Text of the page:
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94 older students needs to be made aware to those administrators. In a ddition making administrator s aware of recommendations by NAEYC of developmentally appropriate practices that emphases high quality play as an effective method that addresses skills of linguistics and cognition in addition to social skills and self regulat ion (2009). The those that she views as important to her employers as well. Du learning in early education can have on future behaviors, social relationships and academic success (Arnold, 1997; Arnold, et al. 1999; Campbell, 1995; Campbell & Ewing, 1990; Egeland, Kalkoste, Gottesman & Erikson, 1990; Keane & Calkins, 2004; Wilson, 2006). However, if school systems continue to focus on results of high stakes priorities are impacted by what they view as important to the appropriate practices. While experienced kindergarten teachers can take the changing expectations and fit t hem with developmentally appropriate practices, there continues to be a need for research that identifies effective ways to combine the changing expectations with known effective strategies for working with young children (Goldstein, 2007). Th e ability to make this transition becomes of greater concern as more and more of the pre k students are being educated within the larger public school setting. The current study also underscored that the criteria used to evaluate schools is not what the educators invo lved with the day to day education of our children view as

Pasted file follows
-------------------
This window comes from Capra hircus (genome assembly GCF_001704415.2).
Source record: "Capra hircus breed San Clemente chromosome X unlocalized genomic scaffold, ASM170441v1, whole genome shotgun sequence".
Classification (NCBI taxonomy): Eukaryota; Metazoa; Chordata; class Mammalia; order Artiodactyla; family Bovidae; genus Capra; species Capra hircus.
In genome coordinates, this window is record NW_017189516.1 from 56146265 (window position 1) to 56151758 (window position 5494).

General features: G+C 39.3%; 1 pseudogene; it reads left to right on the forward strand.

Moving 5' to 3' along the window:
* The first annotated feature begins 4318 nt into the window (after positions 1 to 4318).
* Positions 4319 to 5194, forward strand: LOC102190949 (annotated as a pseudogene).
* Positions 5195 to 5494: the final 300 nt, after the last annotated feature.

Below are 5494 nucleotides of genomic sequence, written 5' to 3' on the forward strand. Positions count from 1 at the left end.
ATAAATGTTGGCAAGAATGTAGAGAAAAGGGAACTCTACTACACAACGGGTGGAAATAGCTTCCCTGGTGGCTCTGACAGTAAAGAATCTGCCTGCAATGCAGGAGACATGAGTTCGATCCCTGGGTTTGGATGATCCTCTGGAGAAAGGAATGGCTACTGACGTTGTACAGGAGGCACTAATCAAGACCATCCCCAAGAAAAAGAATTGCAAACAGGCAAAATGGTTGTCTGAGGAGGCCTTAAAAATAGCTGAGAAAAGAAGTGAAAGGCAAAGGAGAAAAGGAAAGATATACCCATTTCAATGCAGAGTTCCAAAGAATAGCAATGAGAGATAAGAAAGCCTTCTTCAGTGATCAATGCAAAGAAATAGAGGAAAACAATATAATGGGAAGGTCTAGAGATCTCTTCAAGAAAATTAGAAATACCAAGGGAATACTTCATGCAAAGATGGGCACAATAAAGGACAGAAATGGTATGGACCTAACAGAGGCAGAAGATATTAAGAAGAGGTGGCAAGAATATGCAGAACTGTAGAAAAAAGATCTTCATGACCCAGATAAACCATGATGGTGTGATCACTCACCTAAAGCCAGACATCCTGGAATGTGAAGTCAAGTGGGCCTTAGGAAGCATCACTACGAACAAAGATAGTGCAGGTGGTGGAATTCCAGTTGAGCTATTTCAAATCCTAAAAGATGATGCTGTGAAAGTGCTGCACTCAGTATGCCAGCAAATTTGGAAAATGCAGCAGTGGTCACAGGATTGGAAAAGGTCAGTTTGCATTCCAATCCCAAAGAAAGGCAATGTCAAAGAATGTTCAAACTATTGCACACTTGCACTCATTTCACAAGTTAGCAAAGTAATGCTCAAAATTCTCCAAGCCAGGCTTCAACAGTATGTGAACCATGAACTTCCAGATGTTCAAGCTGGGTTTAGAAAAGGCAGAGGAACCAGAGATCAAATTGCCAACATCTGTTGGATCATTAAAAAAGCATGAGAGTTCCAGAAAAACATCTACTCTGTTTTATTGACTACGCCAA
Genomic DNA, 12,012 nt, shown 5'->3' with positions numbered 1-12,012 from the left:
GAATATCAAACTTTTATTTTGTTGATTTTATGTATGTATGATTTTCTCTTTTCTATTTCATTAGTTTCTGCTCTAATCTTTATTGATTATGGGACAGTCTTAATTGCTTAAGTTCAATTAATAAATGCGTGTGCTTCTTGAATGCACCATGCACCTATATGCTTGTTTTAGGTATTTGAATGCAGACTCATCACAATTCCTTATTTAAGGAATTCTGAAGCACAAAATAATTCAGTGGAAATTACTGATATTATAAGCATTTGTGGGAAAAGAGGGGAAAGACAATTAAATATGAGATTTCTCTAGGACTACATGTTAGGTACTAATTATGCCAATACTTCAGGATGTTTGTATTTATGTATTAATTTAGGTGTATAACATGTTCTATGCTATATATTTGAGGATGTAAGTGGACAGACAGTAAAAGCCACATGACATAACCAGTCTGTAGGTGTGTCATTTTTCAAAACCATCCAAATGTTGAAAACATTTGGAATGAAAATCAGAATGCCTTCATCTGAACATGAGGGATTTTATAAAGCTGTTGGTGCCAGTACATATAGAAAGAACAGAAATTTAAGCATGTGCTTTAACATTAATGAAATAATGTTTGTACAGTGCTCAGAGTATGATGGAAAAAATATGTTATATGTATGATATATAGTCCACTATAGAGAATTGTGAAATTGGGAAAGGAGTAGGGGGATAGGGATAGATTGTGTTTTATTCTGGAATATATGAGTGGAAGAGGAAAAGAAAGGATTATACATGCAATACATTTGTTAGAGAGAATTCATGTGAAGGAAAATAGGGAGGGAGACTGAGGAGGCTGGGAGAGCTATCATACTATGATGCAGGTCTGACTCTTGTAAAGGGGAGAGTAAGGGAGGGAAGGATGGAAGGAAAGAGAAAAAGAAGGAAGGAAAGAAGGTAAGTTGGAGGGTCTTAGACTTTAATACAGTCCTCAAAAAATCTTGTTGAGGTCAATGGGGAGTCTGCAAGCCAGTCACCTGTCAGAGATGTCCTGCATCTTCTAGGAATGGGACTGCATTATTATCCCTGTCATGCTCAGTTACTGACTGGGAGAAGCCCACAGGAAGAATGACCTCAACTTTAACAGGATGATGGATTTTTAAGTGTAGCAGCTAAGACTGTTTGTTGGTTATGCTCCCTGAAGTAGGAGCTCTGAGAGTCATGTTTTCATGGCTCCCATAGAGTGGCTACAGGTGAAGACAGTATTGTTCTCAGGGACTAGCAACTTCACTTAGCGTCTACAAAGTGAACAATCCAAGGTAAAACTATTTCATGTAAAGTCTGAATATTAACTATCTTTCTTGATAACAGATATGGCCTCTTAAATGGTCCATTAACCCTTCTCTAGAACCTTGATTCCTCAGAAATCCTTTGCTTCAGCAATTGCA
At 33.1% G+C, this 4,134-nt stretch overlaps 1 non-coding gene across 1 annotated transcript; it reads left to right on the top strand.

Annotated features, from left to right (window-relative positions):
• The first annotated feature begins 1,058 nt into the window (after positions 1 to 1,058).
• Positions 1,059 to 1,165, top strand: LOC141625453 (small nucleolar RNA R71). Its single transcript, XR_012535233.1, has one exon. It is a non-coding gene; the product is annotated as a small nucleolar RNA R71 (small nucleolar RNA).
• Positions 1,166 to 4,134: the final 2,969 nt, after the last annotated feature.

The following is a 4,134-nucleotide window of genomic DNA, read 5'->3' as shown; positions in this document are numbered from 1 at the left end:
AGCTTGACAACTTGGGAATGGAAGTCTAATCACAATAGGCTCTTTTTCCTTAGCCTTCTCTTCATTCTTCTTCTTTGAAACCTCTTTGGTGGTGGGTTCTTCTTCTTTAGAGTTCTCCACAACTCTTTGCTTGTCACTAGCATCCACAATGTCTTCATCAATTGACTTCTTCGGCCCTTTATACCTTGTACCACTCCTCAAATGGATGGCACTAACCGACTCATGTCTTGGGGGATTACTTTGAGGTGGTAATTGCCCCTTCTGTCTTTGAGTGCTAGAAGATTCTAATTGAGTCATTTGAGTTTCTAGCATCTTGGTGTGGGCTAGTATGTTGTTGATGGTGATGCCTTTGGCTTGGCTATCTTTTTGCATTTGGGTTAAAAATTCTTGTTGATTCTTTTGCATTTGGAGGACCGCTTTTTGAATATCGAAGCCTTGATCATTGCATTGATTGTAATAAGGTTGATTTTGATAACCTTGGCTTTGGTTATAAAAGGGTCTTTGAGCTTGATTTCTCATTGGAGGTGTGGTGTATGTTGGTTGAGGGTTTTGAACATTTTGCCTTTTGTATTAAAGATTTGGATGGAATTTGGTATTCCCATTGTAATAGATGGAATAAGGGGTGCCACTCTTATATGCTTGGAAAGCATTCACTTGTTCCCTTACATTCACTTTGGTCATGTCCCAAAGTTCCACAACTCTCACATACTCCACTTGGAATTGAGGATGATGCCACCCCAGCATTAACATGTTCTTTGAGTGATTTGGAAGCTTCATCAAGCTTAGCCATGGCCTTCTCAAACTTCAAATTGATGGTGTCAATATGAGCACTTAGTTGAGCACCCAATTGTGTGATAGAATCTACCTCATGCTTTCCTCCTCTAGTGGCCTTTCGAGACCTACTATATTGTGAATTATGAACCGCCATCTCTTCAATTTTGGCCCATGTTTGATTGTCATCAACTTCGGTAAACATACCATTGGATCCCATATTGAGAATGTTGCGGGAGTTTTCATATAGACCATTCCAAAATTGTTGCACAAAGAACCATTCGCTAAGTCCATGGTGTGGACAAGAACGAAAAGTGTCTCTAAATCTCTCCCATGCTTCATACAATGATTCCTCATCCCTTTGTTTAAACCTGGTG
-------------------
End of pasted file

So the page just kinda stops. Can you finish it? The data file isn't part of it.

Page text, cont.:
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95 important. While most educators would agree with the importance of accountability within a school system, the current method of high stakes testing as the primary focus to evaluate schools is not v iewed by the teac hers as important as other crit eria. There have been other recommendations of additional ways to measure success for accountability such as standardized observations and curriculum based assessments that allow for a team of educators to ev items as opposed to one test (Greenwood, Walker, Hornbeck, Hebbeler & Spiker, 2007; Pianta, 2003), and these options, along with others, would likely align more with the priorities of educators in the classroom Limitations Internal validity addresses the limit to which effects of the study are actually a result of the independent variable as opposed to influence from extraneous variables (Whitley, 1996). In other words, were the current findings a result of the variables studied or were the findings impacted by some unaccounted for confounding variables. There are several factors which could have had an impact the results of a study. The following is discussion of possible threats to the internal validity within the current study. Participants for the study were recruited from schools where the principals agreed to allow their teachers to participate. Then pre k and kindergarten teachers were asked to volunteer to take part in the study. Both of the factors spea k to the nonrandom assignment of participants of the current study which is one specific threat to internal validity. There could be vast differences between the schools of the principals who did not agree to allow their teachers to participate and those w ho did ultimately participate. Furthermore, the teachers that did volunteer to participate could differ in a variety of ways from the teachers that did not agree to participate. For example, principals who